Eagle Song

EagleSong

Image Credit: Puffin Books (Penguin Group), Joseph Bruchac/Dan Andreasen

Okay! To close out Native American Heritage Month, my last pick is Eagle Song. Did you that Haudenosaunee (Iroquois) people, especially Mohawk, built New York City? They have a long history of iron working in the city and many Native families moved down to the Big Apple to make a new life. The transition from traditional communities/reservations to the cold, concrete life of the big city can be a hard for Native peoples and in this book, Danny Bigtree experiences this struggle.

Danny has trouble adjusting to his new life in Brooklyn and it doesn’t help that his peers bully him for being Indian and different. He misses his green home of Akwesasne. His dad travels around the country doing iron work, leaving him alone with his mom and his frustrations. His father comes home from Boston and tells him the story of the Peacemaker and this story gives him strength, especially when he tells it to his son’s class; teaching cultural awareness and respect. Danny keeps his strong father’s words of peace with him as he faces his bully, Tyrone and he slowly becomes stronger and more confident in his new home in the city.

Change is never easy and in Eagle Song, Danny Bigtree has a lot of challenges to overcome. This story isn’t very long but it packs a punch and teaches several lessons. Dan Andraesen’s pencil illustrations bring the story to life, especially the loving scenes between Danny and his parents. I love how Bruchac (Abenaki) weaves in Mohawk words and culture into the story. Eagle Song is a short and easy to read chapter book that touches on a lot of important issues for young children like friendship, loneliness, change, bullying and respect.

For more information about Mohawk Ironworkers, check out these great resources:

To Brooklyn and Back: A Mohawk Journey– Documentary by Reaghan Tarbell

Mohawk Council of Awkesasne- Ratiristakehron: Mohawk Ironworkers

Sky Walking: Raising Steel, A Mohawk Ironworker Keeps Tradition Alive

Booming Out-Mohawk Iron Workers Build New York City– Smithsonian National Museum of the American Indian (NMAI) Exhibit

Recommended for: Ages 7-8 and up
Great for: Family, Discussion, Native American Heritage Month, Iroquois, Bullying, Cultural Diversity, We Need Diverse Books
Book Info: Eagle Song by Joseph Bruchac, 1997 Puffin Books (Penguin Group), ISBN: 9780688009144

 

So Much

Image Credit: Candlewick Press, Trish Cooke/Helen Oxenbury

Image Credit: Candlewick Press, Trish Cooke/Helen Oxenbury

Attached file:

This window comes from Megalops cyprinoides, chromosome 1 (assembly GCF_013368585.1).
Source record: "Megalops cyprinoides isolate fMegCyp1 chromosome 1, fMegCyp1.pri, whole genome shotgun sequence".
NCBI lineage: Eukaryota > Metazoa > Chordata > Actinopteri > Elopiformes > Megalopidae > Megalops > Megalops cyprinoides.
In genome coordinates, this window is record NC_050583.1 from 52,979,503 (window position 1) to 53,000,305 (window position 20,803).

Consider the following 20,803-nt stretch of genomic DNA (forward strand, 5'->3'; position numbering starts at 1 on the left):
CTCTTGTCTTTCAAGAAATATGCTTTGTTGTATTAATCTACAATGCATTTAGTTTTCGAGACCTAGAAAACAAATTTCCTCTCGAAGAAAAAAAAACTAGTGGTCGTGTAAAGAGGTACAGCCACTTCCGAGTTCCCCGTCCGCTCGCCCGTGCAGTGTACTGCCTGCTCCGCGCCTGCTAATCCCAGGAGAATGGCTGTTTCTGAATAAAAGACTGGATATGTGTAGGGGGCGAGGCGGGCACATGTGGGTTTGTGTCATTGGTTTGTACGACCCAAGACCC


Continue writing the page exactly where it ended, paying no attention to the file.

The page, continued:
My mother found this book for me at a thrift store and I’m so grateful she did! Trish Cooke is Afro-Caribbean from the UK and not only does the book show a loving family of color but she uses Afro-Caribbean English to write the story. I also really like her book Full, Full, Full of Love. The beginning of So Much has a nice rhythm that’s great for little ones to follow. Another thing I love about this book is that it’s illustrated by the great Helen Oxenbury.  Oxenbury and Cooke create a lovable story about a little baby and his family that loves him SO MUCH.

So Much begin with the baby sitting with his mom, simply enjoying the day, then the doorbell rings and another member of the family arrives. Each time someone new comes, they say they want to squeeze the baby, kiss the baby, so much! The father comes home tired from work to a house full of love.  There are some negative reviews online for this book’s “bad grammar.” I don’t think those reviewers took the time to research the author’s background or simply didn’t care. I love the addition of Afro-Caribbean English because 1). It is different and 2). Cooke is sharing her culture with her readers.

Oxenbury’s gouache illustrations are lovely; her paintings depict movement and joy and love. I especially love the pages where the family is crowded together, dancing and having a good time because it reminds me of my family. I also love how 90s the illustrations are; there are lots of sneakers, baggy shirts, caps and funky prints (This book was first printed in 1994!). In the author/illustrator notes at the back of the book, Oxenbury says that this book was the first time she had to illustrate only humans (none of her signature animals at all) and that it was a challenge. I think she did an excellent job and if you look closely, the baby’s teddy bear has great expressions! I think you will enjoy this book so much!

Recommended for: Toddlers and up
Great for: Family, Diversity, Cultural Diversity,
Book Info: So Much by Trish Cooke/Illustrated by Helen Oxenbury, 1997 Candlewick Press, ISBN: 9780763602963
*Note– This book is possibly out of print. If you can’t find it at a bookstore, check at your local library, used bookstores and online.